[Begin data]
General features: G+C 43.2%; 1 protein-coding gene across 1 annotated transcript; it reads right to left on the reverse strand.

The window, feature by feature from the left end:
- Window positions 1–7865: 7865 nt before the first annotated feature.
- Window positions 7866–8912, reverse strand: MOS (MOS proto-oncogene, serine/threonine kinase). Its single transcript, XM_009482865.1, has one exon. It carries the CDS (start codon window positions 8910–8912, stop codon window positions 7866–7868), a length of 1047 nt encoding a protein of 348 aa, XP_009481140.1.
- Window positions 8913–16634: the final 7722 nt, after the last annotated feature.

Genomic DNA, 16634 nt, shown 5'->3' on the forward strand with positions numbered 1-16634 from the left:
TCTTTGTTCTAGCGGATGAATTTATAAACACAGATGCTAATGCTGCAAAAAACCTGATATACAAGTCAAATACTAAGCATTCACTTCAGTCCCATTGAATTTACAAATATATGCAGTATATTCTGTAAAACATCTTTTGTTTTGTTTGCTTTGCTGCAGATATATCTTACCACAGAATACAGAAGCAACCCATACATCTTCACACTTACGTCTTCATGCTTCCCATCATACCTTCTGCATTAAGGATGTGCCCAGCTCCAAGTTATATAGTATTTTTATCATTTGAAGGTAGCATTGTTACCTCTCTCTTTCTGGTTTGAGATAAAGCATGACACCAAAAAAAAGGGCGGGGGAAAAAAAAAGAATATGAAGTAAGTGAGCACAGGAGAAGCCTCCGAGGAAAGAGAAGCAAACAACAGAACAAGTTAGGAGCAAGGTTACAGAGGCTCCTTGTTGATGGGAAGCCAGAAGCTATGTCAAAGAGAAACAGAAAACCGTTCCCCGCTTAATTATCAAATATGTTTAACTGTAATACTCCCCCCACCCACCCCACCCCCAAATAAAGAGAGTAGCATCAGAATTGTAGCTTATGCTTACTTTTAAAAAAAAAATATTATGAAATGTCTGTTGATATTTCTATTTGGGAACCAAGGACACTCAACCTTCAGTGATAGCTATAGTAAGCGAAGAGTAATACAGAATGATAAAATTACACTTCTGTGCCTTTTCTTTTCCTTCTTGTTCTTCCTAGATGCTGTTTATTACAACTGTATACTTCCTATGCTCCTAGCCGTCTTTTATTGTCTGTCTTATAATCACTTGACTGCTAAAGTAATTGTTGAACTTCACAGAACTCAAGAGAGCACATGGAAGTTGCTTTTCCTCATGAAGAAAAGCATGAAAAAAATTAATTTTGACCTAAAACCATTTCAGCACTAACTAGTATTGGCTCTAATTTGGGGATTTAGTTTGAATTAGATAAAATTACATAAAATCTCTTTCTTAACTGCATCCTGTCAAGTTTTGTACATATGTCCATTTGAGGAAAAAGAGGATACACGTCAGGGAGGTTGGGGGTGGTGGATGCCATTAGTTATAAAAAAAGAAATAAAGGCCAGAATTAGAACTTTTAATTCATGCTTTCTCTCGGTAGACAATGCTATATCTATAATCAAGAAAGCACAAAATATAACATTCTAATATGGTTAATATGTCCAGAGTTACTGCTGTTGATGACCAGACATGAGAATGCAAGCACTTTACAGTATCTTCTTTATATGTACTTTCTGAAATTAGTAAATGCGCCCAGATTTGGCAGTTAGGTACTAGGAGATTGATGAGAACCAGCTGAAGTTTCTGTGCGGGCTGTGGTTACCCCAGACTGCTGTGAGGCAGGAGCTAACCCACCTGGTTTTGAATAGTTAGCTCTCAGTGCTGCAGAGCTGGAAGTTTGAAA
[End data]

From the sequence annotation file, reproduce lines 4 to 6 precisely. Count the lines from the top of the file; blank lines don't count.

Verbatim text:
- Window positions 7866–8912, reverse strand: MOS (MOS proto-oncogene, serine/threonine kinase). Its single transcript, XM_009482865.1, has one exon. It carries the CDS (start codon window positions 8910–8912, stop codon window positions 7866–7868), a length of 1047 nt encoding a protein of 348 aa, XP_009481140.1.
- Window positions 8913–16634: the final 7722 nt, after the last annotated feature.

Genomic DNA, 16634 nt, shown 5'->3' on the forward strand with positions numbered 1-16634 from the left: